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Beijing to Chinese Humans: Please Move So We Can Hunt for Aliens

Chinese officials announced Tuesday that more than 9,000 people would be relocated to make way for a massive telescope.

This picture taken on July 29, 2015 shows the five-hundred-metre Aperture Spherical Radio Telescope (FAST) under construction in Pingtang, southwest China's Guizhou province. China has started assembling the world's largest radio telescope, which will have a dish the size of 30 football pitches when completed, state media reported as Beijing steps up its ambitions in outer space. CHINA OUT     AFP PHOTO        (Photo credit should read STR/AFP/Getty Images)
This picture taken on July 29, 2015 shows the five-hundred-metre Aperture Spherical Radio Telescope (FAST) under construction in Pingtang, southwest China's Guizhou province. China has started assembling the world's largest radio telescope, which will have a dish the size of 30 football pitches when completed, state media reported as Beijing steps up its ambitions in outer space. CHINA OUT AFP PHOTO (Photo credit should read STR/AFP/Getty Images)

Over the past two decades, millions of Chinese citizens have been forcibly removed from their homes to allow for the construction of Olympic stadiums, a hydroelectric power plant, and various other government-approved land grabs.

Now about another 9,100 will be moved — this time so Beijing can hunt for aliens in outerspace.

On Tuesday, state-run Xinhua news agency reported that residents of Pingtang and Luodian counties in the relatively poor  southwestern province of Guizhou will be evacuated during the wrap-up of installing FAST (or five-hundred-meter aperture spherical radio telescope), the world’s largest radio telescope.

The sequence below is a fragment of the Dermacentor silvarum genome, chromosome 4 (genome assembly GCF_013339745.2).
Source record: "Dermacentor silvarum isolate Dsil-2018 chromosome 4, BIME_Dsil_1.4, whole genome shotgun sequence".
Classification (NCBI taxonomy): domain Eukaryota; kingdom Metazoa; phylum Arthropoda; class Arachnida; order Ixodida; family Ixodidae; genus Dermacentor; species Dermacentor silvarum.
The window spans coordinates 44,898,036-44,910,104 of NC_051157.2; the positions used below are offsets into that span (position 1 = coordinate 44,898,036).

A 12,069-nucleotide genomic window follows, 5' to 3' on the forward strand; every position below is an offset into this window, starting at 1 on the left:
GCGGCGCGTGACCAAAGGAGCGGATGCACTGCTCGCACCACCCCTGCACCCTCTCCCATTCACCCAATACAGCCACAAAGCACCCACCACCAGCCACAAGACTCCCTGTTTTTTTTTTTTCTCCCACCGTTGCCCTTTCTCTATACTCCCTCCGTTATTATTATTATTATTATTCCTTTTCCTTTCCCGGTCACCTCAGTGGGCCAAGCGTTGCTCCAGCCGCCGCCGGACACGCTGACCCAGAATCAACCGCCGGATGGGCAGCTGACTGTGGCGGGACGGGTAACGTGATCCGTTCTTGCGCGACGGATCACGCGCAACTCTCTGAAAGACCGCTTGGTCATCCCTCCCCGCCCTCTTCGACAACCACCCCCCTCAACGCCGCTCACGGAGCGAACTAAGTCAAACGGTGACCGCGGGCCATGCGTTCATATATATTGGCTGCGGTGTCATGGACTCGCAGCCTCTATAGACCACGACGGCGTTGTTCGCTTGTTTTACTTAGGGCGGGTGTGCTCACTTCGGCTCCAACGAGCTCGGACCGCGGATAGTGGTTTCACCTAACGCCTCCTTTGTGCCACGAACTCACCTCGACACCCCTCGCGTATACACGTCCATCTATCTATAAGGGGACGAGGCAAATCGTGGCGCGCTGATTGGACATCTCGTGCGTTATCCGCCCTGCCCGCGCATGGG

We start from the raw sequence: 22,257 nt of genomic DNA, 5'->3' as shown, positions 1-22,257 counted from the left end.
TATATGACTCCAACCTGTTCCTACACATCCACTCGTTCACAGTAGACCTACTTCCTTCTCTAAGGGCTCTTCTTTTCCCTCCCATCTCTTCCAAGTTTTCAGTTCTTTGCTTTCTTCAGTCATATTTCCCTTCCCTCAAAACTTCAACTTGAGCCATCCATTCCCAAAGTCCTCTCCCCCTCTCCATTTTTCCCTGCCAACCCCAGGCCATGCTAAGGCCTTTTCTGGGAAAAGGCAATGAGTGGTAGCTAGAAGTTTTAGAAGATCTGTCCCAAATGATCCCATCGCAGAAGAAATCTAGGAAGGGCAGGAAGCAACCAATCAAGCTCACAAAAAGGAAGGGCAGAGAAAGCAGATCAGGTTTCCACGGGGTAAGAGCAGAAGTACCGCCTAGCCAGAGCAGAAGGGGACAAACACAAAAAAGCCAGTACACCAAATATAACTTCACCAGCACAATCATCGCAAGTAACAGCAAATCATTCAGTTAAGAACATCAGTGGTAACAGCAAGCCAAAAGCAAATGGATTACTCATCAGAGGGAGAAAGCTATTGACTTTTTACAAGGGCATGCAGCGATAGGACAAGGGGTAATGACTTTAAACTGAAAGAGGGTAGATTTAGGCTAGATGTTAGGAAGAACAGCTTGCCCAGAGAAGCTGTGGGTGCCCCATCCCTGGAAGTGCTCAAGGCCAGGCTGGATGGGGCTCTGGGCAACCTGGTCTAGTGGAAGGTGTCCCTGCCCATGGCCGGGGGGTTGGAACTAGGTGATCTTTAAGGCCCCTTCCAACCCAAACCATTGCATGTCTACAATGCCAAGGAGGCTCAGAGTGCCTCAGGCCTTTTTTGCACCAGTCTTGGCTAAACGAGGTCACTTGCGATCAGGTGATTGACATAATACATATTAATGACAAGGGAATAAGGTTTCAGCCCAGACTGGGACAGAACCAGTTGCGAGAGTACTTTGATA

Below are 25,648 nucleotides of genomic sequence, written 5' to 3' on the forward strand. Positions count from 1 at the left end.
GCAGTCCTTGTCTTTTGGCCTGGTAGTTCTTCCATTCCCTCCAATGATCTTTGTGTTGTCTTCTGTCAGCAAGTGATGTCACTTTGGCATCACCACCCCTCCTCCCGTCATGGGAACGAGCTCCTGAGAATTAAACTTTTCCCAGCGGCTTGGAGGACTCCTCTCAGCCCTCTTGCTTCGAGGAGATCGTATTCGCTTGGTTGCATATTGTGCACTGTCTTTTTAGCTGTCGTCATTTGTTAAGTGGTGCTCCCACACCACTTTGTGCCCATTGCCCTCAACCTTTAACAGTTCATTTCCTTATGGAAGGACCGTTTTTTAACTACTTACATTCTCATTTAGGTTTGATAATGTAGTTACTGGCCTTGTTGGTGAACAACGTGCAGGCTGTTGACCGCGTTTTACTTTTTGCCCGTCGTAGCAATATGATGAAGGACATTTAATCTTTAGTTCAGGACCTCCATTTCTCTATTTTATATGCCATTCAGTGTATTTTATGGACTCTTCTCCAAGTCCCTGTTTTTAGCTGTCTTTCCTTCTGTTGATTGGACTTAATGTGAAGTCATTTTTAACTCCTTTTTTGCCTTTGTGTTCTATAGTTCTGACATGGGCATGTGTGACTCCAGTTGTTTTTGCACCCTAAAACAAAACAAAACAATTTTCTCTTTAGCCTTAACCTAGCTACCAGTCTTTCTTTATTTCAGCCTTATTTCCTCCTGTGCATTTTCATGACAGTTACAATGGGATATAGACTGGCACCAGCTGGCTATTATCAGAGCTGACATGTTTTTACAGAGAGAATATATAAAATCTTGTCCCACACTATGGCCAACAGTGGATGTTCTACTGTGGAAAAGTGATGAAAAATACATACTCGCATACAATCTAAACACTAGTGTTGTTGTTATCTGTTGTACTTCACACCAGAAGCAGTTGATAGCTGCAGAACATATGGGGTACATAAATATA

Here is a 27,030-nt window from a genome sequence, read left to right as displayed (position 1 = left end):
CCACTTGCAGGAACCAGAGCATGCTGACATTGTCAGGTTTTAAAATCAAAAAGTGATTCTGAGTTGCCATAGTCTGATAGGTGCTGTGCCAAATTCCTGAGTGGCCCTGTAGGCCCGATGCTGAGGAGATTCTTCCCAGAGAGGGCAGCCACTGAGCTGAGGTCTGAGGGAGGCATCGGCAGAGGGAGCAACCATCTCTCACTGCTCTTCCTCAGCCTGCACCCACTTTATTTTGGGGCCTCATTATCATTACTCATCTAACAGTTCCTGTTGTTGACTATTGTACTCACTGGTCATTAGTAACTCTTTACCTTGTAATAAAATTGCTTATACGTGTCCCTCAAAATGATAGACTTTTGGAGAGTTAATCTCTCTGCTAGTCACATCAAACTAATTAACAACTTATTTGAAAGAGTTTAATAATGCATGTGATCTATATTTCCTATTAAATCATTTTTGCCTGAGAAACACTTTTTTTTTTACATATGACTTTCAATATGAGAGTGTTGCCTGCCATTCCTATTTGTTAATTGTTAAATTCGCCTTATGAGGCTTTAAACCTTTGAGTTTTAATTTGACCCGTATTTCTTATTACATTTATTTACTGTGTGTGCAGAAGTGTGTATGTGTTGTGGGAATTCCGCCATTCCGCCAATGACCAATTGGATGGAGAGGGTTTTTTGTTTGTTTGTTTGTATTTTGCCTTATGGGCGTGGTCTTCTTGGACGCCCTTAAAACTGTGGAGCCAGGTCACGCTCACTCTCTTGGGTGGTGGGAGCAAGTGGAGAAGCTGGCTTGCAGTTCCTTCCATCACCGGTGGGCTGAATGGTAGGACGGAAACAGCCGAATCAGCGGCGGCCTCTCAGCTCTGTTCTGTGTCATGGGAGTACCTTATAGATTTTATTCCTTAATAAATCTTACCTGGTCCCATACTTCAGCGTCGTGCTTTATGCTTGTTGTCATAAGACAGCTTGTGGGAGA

The telescope’s mission? To make contact with extraterrestrials and discover the origins of the universe — a goal Chinese astronomer Shi Zhicheng believes is attainable.

“If intelligent aliens exist, the messages that they produced or left behind, if they are being transmitted through space, can be detected and received by FAST,” Shi told the Hong Kong- based South China Morning Post last year.

The telescope’s diameter is more than 547 yards, and according to Communist Party officials, will require more than a three-mile radius to detect signals from outer space.

It’s cost the Chinese government more than $180 million since construction began in 2011. And now that it’s nearing completion, Beijing’s eco-migration bureau will also be shelling out at least $1,800 to each resident being forced from home. Four different settlements will be set up for those who have to move.

According to Communist Party officials, the telescope’s location in Guizhou’s mountainous Qiannan region makes it the perfect fit for exploring contact with aliens. The only downside? Those pesky humans who have made their homes there.

Photo Credit: STR/AFP/Getty Images

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